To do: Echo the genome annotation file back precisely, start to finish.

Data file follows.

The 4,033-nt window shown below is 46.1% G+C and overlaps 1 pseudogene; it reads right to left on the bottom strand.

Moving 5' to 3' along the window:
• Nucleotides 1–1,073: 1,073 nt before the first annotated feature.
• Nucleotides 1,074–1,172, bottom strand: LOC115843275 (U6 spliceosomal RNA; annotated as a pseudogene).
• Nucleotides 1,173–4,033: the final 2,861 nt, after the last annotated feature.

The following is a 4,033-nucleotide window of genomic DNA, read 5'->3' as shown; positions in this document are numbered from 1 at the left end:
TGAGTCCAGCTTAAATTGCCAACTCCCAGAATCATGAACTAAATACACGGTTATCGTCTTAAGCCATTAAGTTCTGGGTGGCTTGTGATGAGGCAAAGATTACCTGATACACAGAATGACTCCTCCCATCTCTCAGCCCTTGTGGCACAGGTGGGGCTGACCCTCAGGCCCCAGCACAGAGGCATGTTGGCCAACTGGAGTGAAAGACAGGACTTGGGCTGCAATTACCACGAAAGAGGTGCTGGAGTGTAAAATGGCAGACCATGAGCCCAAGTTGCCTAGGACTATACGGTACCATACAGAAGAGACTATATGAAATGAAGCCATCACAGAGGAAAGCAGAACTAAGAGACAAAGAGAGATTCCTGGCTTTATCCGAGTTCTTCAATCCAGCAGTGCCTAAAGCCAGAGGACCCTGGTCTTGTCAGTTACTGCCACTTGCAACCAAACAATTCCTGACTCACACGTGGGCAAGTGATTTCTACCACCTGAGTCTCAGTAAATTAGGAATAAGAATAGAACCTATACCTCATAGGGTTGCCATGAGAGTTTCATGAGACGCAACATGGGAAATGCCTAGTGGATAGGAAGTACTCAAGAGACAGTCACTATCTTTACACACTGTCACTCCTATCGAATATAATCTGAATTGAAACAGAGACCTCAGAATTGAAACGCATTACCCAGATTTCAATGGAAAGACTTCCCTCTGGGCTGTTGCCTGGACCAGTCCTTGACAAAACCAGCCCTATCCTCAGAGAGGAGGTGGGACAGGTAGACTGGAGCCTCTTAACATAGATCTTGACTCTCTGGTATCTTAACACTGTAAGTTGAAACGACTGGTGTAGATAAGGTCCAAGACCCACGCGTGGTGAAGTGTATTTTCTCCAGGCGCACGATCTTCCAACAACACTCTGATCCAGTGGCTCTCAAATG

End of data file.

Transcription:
The 4,033-nt window shown below is 46.1% G+C and overlaps 1 pseudogene; it reads right to left on the bottom strand.

Moving 5' to 3' along the window:
• Nucleotides 1–1,073: 1,073 nt before the first annotated feature.
• Nucleotides 1,074–1,172, bottom strand: LOC115843275 (U6 spliceosomal RNA; annotated as a pseudogene).
• Nucleotides 1,173–4,033: the final 2,861 nt, after the last annotated feature.

The following is a 4,033-nucleotide window of genomic DNA, read 5'->3' as shown; positions in this document are numbered from 1 at the left end:
TGAGTCCAGCTTAAATTGCCAACTCCCAGAATCATGAACTAAATACACGGTTATCGTCTTAAGCCATTAAGTTCTGGGTGGCTTGTGATGAGGCAAAGATTACCTGATACACAGAATGACTCCTCCCATCTCTCAGCCCTTGTGGCACAGGTGGGGCTGACCCTCAGGCCCCAGCACAGAGGCATGTTGGCCAACTGGAGTGAAAGACAGGACTTGGGCTGCAATTACCACGAAAGAGGTGCTGGAGTGTAAAATGGCAGACCATGAGCCCAAGTTGCCTAGGACTATACGGTACCATACAGAAGAGACTATATGAAATGAAGCCATCACAGAGGAAAGCAGAACTAAGAGACAAAGAGAGATTCCTGGCTTTATCCGAGTTCTTCAATCCAGCAGTGCCTAAAGCCAGAGGACCCTGGTCTTGTCAGTTACTGCCACTTGCAACCAAACAATTCCTGACTCACACGTGGGCAAGTGATTTCTACCACCTGAGTCTCAGTAAATTAGGAATAAGAATAGAACCTATACCTCATAGGGTTGCCATGAGAGTTTCATGAGACGCAACATGGGAAATGCCTAGTGGATAGGAAGTACTCAAGAGACAGTCACTATCTTTACACACTGTCACTCCTATCGAATATAATCTGAATTGAAACAGAGACCTCAGAATTGAAACGCATTACCCAGATTTCAATGGAAAGACTTCCCTCTGGGCTGTTGCCTGGACCAGTCCTTGACAAAACCAGCCCTATCCTCAGAGAGGAGGTGGGACAGGTAGACTGGAGCCTCTTAACATAGATCTTGACTCTCTGGTATCTTAACACTGTAAGTTGAAACGACTGGTGTAGATAAGGTCCAAGACCCACGCGTGGTGAAGTGTATTTTCTCCAGGCGCACGATCTTCCAACAACACTCTGATCCAGTGGCTCTCAAATG